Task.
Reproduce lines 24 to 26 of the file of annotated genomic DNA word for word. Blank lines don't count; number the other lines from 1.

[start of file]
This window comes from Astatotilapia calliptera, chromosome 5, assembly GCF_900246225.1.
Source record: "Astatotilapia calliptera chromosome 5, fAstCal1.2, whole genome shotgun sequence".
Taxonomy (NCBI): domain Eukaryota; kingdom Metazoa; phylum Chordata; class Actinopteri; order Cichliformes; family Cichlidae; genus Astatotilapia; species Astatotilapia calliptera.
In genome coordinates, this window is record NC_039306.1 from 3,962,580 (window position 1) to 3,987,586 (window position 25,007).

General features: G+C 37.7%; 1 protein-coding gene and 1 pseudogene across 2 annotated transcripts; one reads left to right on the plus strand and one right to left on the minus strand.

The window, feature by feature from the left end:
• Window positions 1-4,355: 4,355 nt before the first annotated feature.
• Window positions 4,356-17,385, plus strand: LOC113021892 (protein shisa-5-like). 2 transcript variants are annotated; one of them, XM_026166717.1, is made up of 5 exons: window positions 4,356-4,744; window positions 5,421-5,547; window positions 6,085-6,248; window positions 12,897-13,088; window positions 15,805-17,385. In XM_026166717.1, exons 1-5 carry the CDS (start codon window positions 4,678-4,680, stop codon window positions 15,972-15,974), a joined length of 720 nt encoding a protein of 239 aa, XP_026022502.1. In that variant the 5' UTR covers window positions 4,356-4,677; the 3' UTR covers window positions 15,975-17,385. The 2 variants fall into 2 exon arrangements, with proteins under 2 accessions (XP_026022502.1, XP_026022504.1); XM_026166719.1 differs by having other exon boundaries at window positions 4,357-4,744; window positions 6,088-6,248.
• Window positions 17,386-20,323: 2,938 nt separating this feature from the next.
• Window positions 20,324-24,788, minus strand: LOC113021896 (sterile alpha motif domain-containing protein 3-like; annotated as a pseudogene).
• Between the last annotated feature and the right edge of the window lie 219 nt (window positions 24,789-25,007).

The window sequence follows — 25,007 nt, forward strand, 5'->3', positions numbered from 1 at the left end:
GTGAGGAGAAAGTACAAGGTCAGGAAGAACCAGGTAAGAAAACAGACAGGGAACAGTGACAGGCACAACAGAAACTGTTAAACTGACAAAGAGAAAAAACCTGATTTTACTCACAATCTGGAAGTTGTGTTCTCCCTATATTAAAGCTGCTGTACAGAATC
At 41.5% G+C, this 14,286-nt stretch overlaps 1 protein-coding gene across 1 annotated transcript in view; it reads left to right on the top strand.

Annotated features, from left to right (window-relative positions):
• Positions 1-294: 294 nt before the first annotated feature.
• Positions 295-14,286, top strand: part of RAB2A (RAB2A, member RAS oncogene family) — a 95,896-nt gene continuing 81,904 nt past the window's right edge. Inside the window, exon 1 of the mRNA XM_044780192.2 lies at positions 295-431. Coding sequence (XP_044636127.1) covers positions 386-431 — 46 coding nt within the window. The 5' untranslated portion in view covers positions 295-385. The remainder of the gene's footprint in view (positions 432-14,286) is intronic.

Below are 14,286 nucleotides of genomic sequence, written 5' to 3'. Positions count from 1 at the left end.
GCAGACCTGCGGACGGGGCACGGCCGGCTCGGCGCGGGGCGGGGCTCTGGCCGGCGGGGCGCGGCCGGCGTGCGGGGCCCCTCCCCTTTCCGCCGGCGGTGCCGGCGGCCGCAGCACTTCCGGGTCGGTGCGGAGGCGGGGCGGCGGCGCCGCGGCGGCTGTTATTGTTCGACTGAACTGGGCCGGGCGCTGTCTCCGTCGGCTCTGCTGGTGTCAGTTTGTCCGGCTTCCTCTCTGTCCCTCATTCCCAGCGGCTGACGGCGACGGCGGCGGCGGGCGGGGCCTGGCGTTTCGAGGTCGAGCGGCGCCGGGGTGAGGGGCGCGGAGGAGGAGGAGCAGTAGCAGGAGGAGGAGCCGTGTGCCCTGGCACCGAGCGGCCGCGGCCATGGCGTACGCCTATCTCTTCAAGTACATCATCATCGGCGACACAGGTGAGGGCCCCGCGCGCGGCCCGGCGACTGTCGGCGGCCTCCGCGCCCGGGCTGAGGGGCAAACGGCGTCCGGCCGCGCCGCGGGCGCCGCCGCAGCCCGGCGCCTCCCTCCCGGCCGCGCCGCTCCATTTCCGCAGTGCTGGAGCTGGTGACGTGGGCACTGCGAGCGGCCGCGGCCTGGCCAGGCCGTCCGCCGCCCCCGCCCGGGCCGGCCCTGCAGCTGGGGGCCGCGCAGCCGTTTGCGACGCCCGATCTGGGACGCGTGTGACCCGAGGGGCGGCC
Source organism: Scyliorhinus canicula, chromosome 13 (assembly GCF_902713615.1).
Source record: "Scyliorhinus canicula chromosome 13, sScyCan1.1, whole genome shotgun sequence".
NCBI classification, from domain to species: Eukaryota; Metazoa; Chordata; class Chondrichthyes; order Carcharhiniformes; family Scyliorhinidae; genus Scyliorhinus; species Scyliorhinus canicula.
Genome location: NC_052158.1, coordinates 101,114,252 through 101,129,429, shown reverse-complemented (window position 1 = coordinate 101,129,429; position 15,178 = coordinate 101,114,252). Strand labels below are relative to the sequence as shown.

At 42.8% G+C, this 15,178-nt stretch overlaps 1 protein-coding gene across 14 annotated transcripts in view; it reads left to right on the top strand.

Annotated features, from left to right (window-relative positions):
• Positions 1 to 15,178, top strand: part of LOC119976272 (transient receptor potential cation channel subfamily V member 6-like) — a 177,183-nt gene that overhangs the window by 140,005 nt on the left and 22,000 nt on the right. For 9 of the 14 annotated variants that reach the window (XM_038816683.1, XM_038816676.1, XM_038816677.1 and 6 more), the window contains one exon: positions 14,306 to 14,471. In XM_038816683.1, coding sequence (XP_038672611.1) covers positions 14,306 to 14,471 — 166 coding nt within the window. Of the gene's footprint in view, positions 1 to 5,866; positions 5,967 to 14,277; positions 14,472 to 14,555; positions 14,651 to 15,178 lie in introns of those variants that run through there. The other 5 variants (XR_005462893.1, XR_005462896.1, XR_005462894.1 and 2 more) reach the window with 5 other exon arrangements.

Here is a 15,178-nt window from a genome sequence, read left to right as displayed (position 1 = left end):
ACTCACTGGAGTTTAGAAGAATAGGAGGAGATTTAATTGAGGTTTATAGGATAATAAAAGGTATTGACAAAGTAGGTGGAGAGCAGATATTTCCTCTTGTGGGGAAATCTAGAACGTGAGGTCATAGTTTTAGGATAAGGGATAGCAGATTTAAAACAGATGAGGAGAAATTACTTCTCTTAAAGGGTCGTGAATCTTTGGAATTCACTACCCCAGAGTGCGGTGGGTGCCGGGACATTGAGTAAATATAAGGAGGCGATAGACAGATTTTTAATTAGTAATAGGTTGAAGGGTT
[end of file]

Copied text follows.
At 42.8% G+C, this 15,178-nt stretch overlaps 1 protein-coding gene across 14 annotated transcripts in view; it reads left to right on the top strand.

Annotated features, from left to right (window-relative positions):
• Positions 1 to 15,178, top strand: part of LOC119976272 (transient receptor potential cation channel subfamily V member 6-like) — a 177,183-nt gene that overhangs the window by 140,005 nt on the left and 22,000 nt on the right. For 9 of the 14 annotated variants that reach the window (XM_038816683.1, XM_038816676.1, XM_038816677.1 and 6 more), the window contains one exon: positions 14,306 to 14,471. In XM_038816683.1, coding sequence (XP_038672611.1) covers positions 14,306 to 14,471 — 166 coding nt within the window. Of the gene's footprint in view, positions 1 to 5,866; positions 5,967 to 14,277; positions 14,472 to 14,555; positions 14,651 to 15,178 lie in introns of those variants that run through there. The other 5 variants (XR_005462893.1, XR_005462896.1, XR_005462894.1 and 2 more) reach the window with 5 other exon arrangements.